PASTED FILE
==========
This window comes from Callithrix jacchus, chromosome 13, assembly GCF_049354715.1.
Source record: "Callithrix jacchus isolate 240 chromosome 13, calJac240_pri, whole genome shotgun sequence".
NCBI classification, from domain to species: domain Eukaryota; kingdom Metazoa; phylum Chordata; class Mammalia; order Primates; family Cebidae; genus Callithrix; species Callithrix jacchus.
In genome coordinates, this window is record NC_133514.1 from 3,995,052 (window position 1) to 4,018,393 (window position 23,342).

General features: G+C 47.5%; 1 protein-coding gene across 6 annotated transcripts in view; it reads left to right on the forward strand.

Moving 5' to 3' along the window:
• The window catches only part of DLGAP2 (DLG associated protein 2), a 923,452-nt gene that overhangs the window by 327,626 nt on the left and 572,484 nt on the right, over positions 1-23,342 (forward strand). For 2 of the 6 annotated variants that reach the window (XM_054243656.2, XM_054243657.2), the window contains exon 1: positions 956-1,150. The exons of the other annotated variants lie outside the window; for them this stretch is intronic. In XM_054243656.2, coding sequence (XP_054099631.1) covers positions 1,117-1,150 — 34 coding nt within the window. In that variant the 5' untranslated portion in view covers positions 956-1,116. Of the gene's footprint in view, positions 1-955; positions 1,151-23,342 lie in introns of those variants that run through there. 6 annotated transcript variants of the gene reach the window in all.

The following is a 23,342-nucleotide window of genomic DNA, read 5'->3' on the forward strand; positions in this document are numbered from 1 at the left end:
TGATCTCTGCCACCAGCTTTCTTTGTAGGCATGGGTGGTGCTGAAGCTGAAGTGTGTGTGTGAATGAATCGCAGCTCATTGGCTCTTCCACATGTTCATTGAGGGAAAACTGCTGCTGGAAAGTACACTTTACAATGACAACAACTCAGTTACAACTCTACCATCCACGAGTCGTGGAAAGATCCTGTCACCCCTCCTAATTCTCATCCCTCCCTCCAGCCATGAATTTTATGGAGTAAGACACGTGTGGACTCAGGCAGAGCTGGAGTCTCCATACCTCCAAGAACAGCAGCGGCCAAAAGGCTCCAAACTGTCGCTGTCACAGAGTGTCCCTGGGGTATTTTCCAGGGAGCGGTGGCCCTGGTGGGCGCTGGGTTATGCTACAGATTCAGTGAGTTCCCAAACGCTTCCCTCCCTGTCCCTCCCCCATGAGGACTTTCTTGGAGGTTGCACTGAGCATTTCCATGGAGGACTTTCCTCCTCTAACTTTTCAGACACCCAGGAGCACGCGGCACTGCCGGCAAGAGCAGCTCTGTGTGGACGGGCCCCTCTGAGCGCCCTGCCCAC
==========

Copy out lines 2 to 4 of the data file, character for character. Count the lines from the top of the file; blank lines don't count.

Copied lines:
Source record: "Callithrix jacchus isolate 240 chromosome 13, calJac240_pri, whole genome shotgun sequence".
NCBI classification, from domain to species: domain Eukaryota; kingdom Metazoa; phylum Chordata; class Mammalia; order Primates; family Cebidae; genus Callithrix; species Callithrix jacchus.
In genome coordinates, this window is record NC_133514.1 from 3,995,052 (window position 1) to 4,018,393 (window position 23,342).